The Final Fiduciary Frontier: States to Watch
The North American Securities Administrators Association (NASAA) and individual states are also leading their own regulatory efforts to devise a wide range of additional fiduciary regulations. As the federal election season picks up in 2022, we’ll likely see more regulatory, and notably state-level, activity.
This Spring, Massachusetts Secretary of the Commonwealth William Galvin filed an administrative complaint against Robinhood, alleging the company aggressively marketed to inexperienced investors and failed to serve their customer’s best interest – the first high-profile enforcement action at the state level using the Massachusetts rule adopted in 2020. As part of the complaint, Galvin’s office asked that Robinhood’s registration as a broker-dealer in the state be revoked to prevent the company from doing business there.
Beyond Massachusetts, New Jersey is considering similar regulations that are not yet final. Governor Phil Murphy issued an executive order delaying the final fiduciary rulemaking due to the enduring COVID-19 pandemic. However, if implemented, New Jersey’s fiduciary rule is considered by many as one of the most stringent among the handful of states that have proposed fiduciary standard rules.
In New York, recent legislation promulgated the First Amendment to Insurance Regulation 187, which requires sellers of now life insurance, as well as annuities, to act in the best interests of their customers and appropriately address the insurance needs and financial objectives of the consumer. Earlier this year, a separate bill mandating greater levels of disclosure by non-fiduciaries failed to pass. The ongoing conversation around expansion of this rule is something we’ll continue to watch closely into next year.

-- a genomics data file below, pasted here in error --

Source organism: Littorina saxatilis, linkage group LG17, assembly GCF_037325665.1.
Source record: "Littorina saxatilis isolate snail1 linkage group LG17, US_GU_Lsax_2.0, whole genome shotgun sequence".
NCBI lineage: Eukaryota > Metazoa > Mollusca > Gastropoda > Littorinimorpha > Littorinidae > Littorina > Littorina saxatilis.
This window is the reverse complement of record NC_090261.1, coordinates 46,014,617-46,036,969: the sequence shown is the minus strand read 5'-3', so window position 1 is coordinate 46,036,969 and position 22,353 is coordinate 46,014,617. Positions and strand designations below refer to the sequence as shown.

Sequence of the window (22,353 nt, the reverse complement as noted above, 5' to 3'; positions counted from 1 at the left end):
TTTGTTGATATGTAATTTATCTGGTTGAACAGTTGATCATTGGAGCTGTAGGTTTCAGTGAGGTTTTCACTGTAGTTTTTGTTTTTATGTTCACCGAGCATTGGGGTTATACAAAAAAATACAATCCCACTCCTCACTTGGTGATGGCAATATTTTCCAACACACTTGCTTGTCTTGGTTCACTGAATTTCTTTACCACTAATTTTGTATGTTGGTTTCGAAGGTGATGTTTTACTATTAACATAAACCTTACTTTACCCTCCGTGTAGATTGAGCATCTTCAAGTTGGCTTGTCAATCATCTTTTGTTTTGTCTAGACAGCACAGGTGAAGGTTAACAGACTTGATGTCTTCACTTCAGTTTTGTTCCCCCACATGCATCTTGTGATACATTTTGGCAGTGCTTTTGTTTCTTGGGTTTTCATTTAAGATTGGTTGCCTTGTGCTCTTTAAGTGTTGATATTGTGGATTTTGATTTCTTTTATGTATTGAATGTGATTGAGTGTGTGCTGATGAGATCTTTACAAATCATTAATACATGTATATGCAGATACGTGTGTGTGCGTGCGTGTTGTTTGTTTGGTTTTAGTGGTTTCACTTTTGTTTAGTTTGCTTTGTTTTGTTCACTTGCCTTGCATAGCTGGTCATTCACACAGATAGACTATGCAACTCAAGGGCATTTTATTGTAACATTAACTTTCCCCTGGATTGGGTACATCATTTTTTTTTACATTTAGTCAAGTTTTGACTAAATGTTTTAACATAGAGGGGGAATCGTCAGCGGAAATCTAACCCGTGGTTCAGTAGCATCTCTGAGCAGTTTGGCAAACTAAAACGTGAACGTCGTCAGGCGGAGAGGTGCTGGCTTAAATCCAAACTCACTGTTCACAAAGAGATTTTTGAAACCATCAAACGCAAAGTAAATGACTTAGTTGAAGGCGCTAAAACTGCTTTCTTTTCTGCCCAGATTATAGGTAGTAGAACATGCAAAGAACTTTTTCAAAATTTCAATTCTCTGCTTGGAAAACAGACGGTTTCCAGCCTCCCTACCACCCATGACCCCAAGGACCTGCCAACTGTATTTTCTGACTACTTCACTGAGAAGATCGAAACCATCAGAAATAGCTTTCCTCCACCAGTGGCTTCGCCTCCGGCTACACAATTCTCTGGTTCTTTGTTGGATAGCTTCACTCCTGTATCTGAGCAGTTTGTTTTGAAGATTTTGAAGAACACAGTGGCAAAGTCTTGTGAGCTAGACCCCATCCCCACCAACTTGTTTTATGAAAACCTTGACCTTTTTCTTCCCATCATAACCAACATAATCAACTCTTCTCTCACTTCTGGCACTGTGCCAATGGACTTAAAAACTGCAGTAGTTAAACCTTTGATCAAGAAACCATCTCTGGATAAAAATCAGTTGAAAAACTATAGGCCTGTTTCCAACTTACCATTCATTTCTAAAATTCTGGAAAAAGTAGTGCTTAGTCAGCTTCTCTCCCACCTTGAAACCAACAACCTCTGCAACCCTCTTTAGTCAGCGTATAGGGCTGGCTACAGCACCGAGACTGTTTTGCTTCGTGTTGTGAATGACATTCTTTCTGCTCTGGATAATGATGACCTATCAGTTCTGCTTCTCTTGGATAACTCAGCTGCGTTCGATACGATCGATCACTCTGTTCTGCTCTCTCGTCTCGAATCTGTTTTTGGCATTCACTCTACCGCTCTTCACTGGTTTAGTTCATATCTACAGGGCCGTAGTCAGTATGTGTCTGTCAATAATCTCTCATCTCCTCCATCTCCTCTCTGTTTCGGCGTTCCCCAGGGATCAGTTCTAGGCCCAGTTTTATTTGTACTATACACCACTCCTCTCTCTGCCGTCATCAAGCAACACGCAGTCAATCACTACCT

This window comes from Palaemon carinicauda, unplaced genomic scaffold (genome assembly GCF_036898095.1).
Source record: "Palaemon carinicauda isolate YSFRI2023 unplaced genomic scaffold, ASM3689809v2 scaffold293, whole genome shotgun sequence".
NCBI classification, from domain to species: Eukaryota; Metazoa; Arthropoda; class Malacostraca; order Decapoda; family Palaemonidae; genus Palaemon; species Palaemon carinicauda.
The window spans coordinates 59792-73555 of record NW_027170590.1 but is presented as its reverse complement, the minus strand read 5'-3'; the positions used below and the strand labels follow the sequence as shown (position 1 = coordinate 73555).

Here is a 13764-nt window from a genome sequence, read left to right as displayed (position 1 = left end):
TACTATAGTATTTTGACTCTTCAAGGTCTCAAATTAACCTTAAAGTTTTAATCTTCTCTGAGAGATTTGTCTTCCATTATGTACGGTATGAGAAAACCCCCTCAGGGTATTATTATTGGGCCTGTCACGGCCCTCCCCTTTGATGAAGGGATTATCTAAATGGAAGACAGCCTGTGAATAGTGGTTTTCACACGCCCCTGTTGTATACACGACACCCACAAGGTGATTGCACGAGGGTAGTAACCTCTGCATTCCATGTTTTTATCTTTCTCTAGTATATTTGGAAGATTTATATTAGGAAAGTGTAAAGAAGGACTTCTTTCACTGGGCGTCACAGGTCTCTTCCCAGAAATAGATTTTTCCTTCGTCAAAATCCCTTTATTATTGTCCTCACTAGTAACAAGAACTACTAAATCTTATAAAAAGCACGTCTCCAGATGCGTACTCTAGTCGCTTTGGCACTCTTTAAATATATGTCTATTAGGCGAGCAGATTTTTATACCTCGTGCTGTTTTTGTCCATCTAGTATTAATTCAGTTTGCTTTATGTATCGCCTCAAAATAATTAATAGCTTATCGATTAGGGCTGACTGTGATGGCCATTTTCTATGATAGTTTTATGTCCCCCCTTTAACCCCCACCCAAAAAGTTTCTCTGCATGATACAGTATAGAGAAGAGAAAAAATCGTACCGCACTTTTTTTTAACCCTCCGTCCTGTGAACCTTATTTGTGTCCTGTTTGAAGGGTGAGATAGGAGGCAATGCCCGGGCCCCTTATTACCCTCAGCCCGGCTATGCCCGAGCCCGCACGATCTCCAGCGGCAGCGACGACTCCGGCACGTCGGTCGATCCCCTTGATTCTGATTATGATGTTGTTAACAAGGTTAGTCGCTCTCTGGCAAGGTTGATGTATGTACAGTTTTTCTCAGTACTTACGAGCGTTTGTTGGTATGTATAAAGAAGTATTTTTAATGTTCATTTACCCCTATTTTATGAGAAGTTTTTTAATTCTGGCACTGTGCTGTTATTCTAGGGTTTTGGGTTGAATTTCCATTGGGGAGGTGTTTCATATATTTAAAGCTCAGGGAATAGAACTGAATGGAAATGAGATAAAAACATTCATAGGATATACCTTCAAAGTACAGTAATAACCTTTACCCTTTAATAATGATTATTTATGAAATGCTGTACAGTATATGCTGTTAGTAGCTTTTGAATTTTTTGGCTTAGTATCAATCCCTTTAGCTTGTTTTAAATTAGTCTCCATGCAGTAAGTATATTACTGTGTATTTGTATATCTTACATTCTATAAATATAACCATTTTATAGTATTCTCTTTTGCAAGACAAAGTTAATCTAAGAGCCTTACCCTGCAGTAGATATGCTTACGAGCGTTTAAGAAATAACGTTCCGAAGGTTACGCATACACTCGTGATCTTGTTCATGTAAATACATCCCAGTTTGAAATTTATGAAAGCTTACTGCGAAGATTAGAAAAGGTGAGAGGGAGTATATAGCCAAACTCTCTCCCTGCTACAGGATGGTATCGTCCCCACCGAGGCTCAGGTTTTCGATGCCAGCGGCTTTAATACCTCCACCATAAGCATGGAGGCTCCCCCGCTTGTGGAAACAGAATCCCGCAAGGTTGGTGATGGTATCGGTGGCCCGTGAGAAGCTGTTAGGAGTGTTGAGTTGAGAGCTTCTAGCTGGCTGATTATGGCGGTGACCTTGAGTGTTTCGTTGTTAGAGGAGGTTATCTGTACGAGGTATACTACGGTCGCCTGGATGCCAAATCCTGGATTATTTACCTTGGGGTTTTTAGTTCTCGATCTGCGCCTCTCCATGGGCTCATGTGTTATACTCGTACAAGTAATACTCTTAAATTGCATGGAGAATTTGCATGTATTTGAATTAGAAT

Our Industry Plays a Critical Role in Ensuring Policy Delivers Clarity, Transparency and Access to Investors
It’s critical that our industry continues to engage in constructive dialogue about the value of alternative investments. We firmly believe that there is no place in our industry for misinformation and manipulative or deceptive practices when recommending any investment or alternative asset – but there are reasons for concern that ongoing regulatory efforts put this at odds with access to portfolio diversification.
One of the areas of top concern is NASAA’s recent release of the 2021 Reg BI Phase Two Report by its Regulation Best Interest Committee, following its 2020 Reg BI Phase One Report. After reviewing the results, many were deeply concerned about flaws and biases in the survey process, in particular with regard to alternative products. The IPA has, and will continue to, express these concerns to NASAA and individual states along with our coalition partners.
As this conversation continues across many fronts, our industry must continue to advocate for rules and regulations that provide clear and transparent access to alternative investments. To achieve this goal, it will continue to take our consistent dedication and time, through comment periods and debates, to ensure our industry can provide all investors with important portfolio diversifying investment options.
Anya Coverman is senior vice president of government affairs and general counsel at Institute for Portfolio Alternatives where she leads all public policy and advocacy efforts.
The views and opinions expressed in the preceding article are those of the author and do not necessarily reflect the views of The DI Wire.